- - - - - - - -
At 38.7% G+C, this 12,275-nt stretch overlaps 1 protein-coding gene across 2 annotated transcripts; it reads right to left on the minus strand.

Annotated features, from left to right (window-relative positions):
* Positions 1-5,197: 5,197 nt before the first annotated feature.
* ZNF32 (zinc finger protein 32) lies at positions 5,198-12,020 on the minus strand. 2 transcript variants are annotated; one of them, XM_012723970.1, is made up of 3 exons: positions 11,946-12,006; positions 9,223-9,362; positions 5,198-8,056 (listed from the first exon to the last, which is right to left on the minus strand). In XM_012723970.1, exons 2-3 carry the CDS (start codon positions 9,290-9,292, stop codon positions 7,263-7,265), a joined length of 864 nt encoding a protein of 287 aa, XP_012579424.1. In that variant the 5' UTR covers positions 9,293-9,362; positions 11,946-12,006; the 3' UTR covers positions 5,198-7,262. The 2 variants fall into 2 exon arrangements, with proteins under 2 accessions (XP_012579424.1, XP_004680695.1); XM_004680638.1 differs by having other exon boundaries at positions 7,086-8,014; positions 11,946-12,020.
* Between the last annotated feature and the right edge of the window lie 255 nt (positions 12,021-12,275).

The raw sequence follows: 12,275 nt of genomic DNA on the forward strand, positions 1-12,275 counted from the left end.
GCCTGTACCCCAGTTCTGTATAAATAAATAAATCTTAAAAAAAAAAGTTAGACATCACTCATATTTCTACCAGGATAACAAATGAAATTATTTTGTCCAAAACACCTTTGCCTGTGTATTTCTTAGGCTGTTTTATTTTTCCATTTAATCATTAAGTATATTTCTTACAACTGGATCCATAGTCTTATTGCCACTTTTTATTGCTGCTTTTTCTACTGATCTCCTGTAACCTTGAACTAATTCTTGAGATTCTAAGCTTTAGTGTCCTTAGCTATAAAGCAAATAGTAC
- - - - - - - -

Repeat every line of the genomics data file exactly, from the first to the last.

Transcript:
At 38.7% G+C, this 12,275-nt stretch overlaps 1 protein-coding gene across 2 annotated transcripts; it reads right to left on the minus strand.

Annotated features, from left to right (window-relative positions):
* Positions 1-5,197: 5,197 nt before the first annotated feature.
* ZNF32 (zinc finger protein 32) lies at positions 5,198-12,020 on the minus strand. 2 transcript variants are annotated; one of them, XM_012723970.1, is made up of 3 exons: positions 11,946-12,006; positions 9,223-9,362; positions 5,198-8,056 (listed from the first exon to the last, which is right to left on the minus strand). In XM_012723970.1, exons 2-3 carry the CDS (start codon positions 9,290-9,292, stop codon positions 7,263-7,265), a joined length of 864 nt encoding a protein of 287 aa, XP_012579424.1. In that variant the 5' UTR covers positions 9,293-9,362; positions 11,946-12,006; the 3' UTR covers positions 5,198-7,262. The 2 variants fall into 2 exon arrangements, with proteins under 2 accessions (XP_012579424.1, XP_004680695.1); XM_004680638.1 differs by having other exon boundaries at positions 7,086-8,014; positions 11,946-12,020.
* Between the last annotated feature and the right edge of the window lie 255 nt (positions 12,021-12,275).

The raw sequence follows: 12,275 nt of genomic DNA on the forward strand, positions 1-12,275 counted from the left end.
GCCTGTACCCCAGTTCTGTATAAATAAATAAATCTTAAAAAAAAAAGTTAGACATCACTCATATTTCTACCAGGATAACAAATGAAATTATTTTGTCCAAAACACCTTTGCCTGTGTATTTCTTAGGCTGTTTTATTTTTCCATTTAATCATTAAGTATATTTCTTACAACTGGATCCATAGTCTTATTGCCACTTTTTATTGCTGCTTTTTCTACTGATCTCCTGTAACCTTGAACTAATTCTTGAGATTCTAAGCTTTAGTGTCCTTAGCTATAAAGCAAATAGTAC